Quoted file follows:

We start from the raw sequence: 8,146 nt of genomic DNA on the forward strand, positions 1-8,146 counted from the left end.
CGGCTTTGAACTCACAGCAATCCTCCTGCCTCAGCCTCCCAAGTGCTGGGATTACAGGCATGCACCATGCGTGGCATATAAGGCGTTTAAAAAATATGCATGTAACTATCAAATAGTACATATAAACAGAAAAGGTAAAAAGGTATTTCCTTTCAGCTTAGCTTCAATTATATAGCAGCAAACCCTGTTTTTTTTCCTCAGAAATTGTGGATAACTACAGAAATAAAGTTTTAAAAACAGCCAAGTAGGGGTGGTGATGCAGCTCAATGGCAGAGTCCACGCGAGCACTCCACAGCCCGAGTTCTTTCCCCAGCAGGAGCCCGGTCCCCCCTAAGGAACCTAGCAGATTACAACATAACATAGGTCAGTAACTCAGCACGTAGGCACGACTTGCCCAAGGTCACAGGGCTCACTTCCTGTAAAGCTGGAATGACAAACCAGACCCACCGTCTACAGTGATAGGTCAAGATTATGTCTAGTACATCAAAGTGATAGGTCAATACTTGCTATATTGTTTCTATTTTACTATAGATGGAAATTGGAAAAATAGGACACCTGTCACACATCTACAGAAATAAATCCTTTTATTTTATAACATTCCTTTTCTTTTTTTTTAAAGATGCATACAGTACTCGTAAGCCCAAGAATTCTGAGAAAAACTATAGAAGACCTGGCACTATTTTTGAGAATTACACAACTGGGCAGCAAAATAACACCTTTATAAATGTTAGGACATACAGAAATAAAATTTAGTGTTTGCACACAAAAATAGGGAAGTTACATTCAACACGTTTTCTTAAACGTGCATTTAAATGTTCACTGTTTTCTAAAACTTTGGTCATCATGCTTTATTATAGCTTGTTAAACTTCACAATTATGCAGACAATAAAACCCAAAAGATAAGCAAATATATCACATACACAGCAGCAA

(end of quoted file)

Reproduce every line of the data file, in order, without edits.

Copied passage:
We start from the raw sequence: 8,146 nt of genomic DNA on the forward strand, positions 1-8,146 counted from the left end.
CGGCTTTGAACTCACAGCAATCCTCCTGCCTCAGCCTCCCAAGTGCTGGGATTACAGGCATGCACCATGCGTGGCATATAAGGCGTTTAAAAAATATGCATGTAACTATCAAATAGTACATATAAACAGAAAAGGTAAAAAGGTATTTCCTTTCAGCTTAGCTTCAATTATATAGCAGCAAACCCTGTTTTTTTTCCTCAGAAATTGTGGATAACTACAGAAATAAAGTTTTAAAAACAGCCAAGTAGGGGTGGTGATGCAGCTCAATGGCAGAGTCCACGCGAGCACTCCACAGCCCGAGTTCTTTCCCCAGCAGGAGCCCGGTCCCCCCTAAGGAACCTAGCAGATTACAACATAACATAGGTCAGTAACTCAGCACGTAGGCACGACTTGCCCAAGGTCACAGGGCTCACTTCCTGTAAAGCTGGAATGACAAACCAGACCCACCGTCTACAGTGATAGGTCAAGATTATGTCTAGTACATCAAAGTGATAGGTCAATACTTGCTATATTGTTTCTATTTTACTATAGATGGAAATTGGAAAAATAGGACACCTGTCACACATCTACAGAAATAAATCCTTTTATTTTATAACATTCCTTTTCTTTTTTTTTAAAGATGCATACAGTACTCGTAAGCCCAAGAATTCTGAGAAAAACTATAGAAGACCTGGCACTATTTTTGAGAATTACACAACTGGGCAGCAAAATAACACCTTTATAAATGTTAGGACATACAGAAATAAAATTTAGTGTTTGCACACAAAAATAGGGAAGTTACATTCAACACGTTTTCTTAAACGTGCATTTAAATGTTCACTGTTTTCTAAAACTTTGGTCATCATGCTTTATTATAGCTTGTTAAACTTCACAATTATGCAGACAATAAAACCCAAAAGATAAGCAAATATATCACATACACAGCAGCAA